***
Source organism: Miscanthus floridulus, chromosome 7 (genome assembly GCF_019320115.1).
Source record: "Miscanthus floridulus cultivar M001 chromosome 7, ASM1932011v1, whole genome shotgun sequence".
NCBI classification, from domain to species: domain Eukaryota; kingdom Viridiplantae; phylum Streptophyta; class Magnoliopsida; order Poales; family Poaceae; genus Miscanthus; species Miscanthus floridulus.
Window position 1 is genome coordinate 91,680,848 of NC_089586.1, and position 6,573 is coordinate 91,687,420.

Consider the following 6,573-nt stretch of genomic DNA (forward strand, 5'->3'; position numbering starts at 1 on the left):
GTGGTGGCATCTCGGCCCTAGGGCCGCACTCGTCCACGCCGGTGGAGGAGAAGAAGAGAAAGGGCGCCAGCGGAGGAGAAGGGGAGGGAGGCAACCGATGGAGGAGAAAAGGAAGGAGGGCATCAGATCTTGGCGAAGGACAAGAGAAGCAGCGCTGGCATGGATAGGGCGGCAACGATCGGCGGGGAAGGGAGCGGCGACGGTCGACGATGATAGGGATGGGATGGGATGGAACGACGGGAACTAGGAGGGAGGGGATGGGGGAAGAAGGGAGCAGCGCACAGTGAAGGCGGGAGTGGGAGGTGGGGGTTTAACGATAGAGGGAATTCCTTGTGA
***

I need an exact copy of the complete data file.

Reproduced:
Source organism: Miscanthus floridulus, chromosome 7 (genome assembly GCF_019320115.1).
Source record: "Miscanthus floridulus cultivar M001 chromosome 7, ASM1932011v1, whole genome shotgun sequence".
NCBI classification, from domain to species: domain Eukaryota; kingdom Viridiplantae; phylum Streptophyta; class Magnoliopsida; order Poales; family Poaceae; genus Miscanthus; species Miscanthus floridulus.
Window position 1 is genome coordinate 91,680,848 of NC_089586.1, and position 6,573 is coordinate 91,687,420.

Consider the following 6,573-nt stretch of genomic DNA (forward strand, 5'->3'; position numbering starts at 1 on the left):
GTGGTGGCATCTCGGCCCTAGGGCCGCACTCGTCCACGCCGGTGGAGGAGAAGAAGAGAAAGGGCGCCAGCGGAGGAGAAGGGGAGGGAGGCAACCGATGGAGGAGAAAAGGAAGGAGGGCATCAGATCTTGGCGAAGGACAAGAGAAGCAGCGCTGGCATGGATAGGGCGGCAACGATCGGCGGGGAAGGGAGCGGCGACGGTCGACGATGATAGGGATGGGATGGGATGGAACGACGGGAACTAGGAGGGAGGGGATGGGGGAAGAAGGGAGCAGCGCACAGTGAAGGCGGGAGTGGGAGGTGGGGGTTTAACGATAGAGGGAATTCCTTGTGA